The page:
In a country where it’s always snowing, 12-year-old Oskar, a boy as pale as the sun, meets an enigmatic girl one night, Eli, with her dark intense gaze. The two couldn’t be more different — he a scared, passive kid on the young side, she a solemn old soul — but they’re both lonely, and they both want to do violence to the people who threaten them, so that brings them together.
As Oskar struggles with bullying at school, he becomes friends with Eli, who solves Rubik’s cubes instantly, but doesn’t remember her birthday. About them swirl two mysteries. First, who is killing young boys around Vallingby, the suburb where the two live, and draining their blood? Second, what kind of creature is Eli, who must be formally invited in and who licks blood drops off the floor?
Of course Eli is a vampire, and of course she is implicated in the killings [though she herself does not commit all of them], but Let The Right One In is no gooshy vampire romance a la Twilight. It’s about silence and terror, the beautiful white sheets of snow that cover frozen bloody bodies. It’s about walls between people, like the division between Oskar and Eli’s apartment through which they send Morse code messages, and the secrets they keep. It’s about the vulnerability of the human body — injured by the bullies who prey on Oskar, ripped apart by Eli in her hungry frenzy — that can so easily be pierced by murder or by tenderness (Eli and Oskar sleeping naked together, caressing in a childlike way).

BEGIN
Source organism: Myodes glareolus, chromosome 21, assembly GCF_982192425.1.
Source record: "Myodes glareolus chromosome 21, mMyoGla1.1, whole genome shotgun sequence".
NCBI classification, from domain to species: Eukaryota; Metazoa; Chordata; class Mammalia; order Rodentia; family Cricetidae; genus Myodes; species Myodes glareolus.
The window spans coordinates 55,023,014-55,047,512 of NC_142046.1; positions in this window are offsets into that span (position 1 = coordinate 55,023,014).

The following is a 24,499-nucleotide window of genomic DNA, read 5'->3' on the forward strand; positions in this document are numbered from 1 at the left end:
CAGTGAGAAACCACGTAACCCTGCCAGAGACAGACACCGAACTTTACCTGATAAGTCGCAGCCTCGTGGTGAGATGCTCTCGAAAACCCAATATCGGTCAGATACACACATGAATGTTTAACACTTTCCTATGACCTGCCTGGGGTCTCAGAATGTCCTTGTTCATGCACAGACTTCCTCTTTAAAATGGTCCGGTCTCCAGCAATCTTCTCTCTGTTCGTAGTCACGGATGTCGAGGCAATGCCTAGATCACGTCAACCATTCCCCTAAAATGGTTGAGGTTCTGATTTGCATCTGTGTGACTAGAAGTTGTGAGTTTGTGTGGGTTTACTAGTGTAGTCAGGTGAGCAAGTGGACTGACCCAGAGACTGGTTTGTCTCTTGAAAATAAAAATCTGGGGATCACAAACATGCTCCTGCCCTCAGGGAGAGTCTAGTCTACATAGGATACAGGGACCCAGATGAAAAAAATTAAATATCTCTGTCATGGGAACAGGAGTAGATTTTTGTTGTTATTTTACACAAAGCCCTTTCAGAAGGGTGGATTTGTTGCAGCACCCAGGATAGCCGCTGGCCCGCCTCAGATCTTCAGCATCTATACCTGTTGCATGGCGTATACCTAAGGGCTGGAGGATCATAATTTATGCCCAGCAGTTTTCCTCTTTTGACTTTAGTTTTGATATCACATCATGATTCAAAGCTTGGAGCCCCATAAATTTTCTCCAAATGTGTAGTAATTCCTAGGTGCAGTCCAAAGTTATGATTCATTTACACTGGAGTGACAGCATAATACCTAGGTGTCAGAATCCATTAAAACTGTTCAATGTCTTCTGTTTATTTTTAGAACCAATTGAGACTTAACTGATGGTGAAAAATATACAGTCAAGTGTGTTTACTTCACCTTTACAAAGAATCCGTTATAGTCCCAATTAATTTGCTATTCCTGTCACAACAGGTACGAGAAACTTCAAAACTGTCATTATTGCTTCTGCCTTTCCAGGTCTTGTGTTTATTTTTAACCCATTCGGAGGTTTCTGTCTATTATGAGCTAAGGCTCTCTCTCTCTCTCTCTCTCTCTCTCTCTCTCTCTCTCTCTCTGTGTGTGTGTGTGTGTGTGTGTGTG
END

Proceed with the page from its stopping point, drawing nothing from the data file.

It’s a movie epitomized by its static, low-sound, ultra-long shots during scenes of Eli hunting or Oskar confronting bullies. Though the distance between the camera and the actors keeps the viewer from experiencing the yells of frustration and splatters of blood, the chill, unswerving, steady way in which the camera takes in the whole scene allows the viewer to register both the predator’s viewpoint and the prey’s. Thus one feels for them both, while experiencing terror from an inescapably god-like omniscience.
Let The Right One In, less a horror film than a drama of silence, rests on the performances by Kare Hedebrant, who plays Oskar, and Lina Leandersson, who plays Eli. Hedebrant plays Oskar as pale and quiet, but also twitchy, crinkling his nose and half-smirking as he enjoys his friendship with Eli. At the same time, there’s also something stolid and dead inside him that offers no resistance when called out.
It’s Eli who kindles his fire; played by Lina Leandersson with the gravitas of someone hundreds of years old and also the big-eyed vulnerability of someone who’s always a child, Eli seems like a small graveyard statue. In her sad, clipped delivery when Oskar tries to talk to her about school and parents, Leandersson’s Eli conveys the burden of inescapable melancholy without overexplaining it as certain vampire movies do. Hedebrant and Leandersson, especially Leandersson, offer nuanced and powerful performances, especially for their young age, making this film a delight in terms of plot, pacing, cinematography and acting. Recommended, especially if you’re tired of Twilight and you need to be reminded that vampire books and movies can sometimes be transcendent.